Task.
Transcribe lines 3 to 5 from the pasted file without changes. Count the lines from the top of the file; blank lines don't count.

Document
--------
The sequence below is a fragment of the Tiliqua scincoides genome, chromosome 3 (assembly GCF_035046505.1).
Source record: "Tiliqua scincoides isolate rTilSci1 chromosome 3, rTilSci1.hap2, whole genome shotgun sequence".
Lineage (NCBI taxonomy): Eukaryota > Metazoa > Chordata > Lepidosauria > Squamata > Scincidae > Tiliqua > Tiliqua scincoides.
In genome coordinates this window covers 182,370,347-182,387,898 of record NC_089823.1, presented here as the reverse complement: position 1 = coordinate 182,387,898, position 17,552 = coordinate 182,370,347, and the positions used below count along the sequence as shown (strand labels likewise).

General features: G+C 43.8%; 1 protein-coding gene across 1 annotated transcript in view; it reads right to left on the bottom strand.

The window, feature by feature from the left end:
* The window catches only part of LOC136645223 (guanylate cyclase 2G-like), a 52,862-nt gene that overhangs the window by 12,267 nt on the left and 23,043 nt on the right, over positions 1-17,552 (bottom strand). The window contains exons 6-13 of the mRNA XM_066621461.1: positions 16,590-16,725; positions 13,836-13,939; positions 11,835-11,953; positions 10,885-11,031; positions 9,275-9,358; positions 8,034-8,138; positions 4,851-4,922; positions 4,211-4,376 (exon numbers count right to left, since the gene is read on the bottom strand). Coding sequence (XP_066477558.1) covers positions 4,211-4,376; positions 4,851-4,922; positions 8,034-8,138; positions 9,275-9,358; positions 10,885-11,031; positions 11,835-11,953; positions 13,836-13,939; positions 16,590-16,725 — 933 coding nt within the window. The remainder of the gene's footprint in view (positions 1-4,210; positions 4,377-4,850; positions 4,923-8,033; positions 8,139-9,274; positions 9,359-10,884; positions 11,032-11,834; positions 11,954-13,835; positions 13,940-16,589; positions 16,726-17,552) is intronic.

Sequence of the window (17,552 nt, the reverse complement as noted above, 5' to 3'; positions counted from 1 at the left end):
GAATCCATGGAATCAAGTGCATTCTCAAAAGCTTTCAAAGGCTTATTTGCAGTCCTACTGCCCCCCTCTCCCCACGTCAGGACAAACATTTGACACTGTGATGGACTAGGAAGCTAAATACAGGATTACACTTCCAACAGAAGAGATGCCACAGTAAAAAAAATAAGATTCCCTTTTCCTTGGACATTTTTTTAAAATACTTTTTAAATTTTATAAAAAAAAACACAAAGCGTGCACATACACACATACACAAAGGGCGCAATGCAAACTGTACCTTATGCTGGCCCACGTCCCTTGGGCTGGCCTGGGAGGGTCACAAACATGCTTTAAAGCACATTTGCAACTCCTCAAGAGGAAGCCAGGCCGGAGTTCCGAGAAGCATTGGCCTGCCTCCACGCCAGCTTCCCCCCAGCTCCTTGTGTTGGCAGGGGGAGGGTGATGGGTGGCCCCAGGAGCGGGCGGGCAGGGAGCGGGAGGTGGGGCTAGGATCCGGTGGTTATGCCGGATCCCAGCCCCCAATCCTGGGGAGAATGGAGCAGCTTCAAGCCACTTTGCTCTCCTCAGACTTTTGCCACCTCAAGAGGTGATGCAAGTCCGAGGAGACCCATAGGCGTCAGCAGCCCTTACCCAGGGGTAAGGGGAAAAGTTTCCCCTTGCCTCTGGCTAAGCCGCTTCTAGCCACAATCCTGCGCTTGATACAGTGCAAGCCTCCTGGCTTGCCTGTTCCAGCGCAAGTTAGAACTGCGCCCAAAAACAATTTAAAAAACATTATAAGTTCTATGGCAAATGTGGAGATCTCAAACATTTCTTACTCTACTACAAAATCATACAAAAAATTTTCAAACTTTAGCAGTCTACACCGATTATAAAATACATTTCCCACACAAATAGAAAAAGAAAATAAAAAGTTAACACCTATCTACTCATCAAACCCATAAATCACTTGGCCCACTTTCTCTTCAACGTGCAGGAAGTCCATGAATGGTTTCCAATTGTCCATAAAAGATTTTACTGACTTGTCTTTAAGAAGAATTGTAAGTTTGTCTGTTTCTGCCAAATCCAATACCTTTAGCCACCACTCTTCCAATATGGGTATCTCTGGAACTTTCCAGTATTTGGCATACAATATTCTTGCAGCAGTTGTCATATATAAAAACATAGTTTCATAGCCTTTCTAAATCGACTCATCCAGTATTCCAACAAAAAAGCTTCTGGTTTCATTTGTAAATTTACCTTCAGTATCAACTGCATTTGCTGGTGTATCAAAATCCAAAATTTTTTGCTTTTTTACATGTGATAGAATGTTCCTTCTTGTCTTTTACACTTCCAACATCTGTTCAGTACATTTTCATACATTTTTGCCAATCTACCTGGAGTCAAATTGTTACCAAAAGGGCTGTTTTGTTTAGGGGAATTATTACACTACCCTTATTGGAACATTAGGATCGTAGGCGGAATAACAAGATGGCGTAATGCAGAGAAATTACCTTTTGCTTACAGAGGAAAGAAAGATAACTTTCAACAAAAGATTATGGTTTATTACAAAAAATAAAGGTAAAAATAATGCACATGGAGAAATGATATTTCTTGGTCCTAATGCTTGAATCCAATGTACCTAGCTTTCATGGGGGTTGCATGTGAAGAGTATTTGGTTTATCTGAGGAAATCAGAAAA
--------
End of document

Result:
Lineage (NCBI taxonomy): Eukaryota > Metazoa > Chordata > Lepidosauria > Squamata > Scincidae > Tiliqua > Tiliqua scincoides.
In genome coordinates this window covers 182,370,347-182,387,898 of record NC_089823.1, presented here as the reverse complement: position 1 = coordinate 182,387,898, position 17,552 = coordinate 182,370,347, and the positions used below count along the sequence as shown (strand labels likewise).

General features: G+C 43.8%; 1 protein-coding gene across 1 annotated transcript in view; it reads right to left on the bottom strand.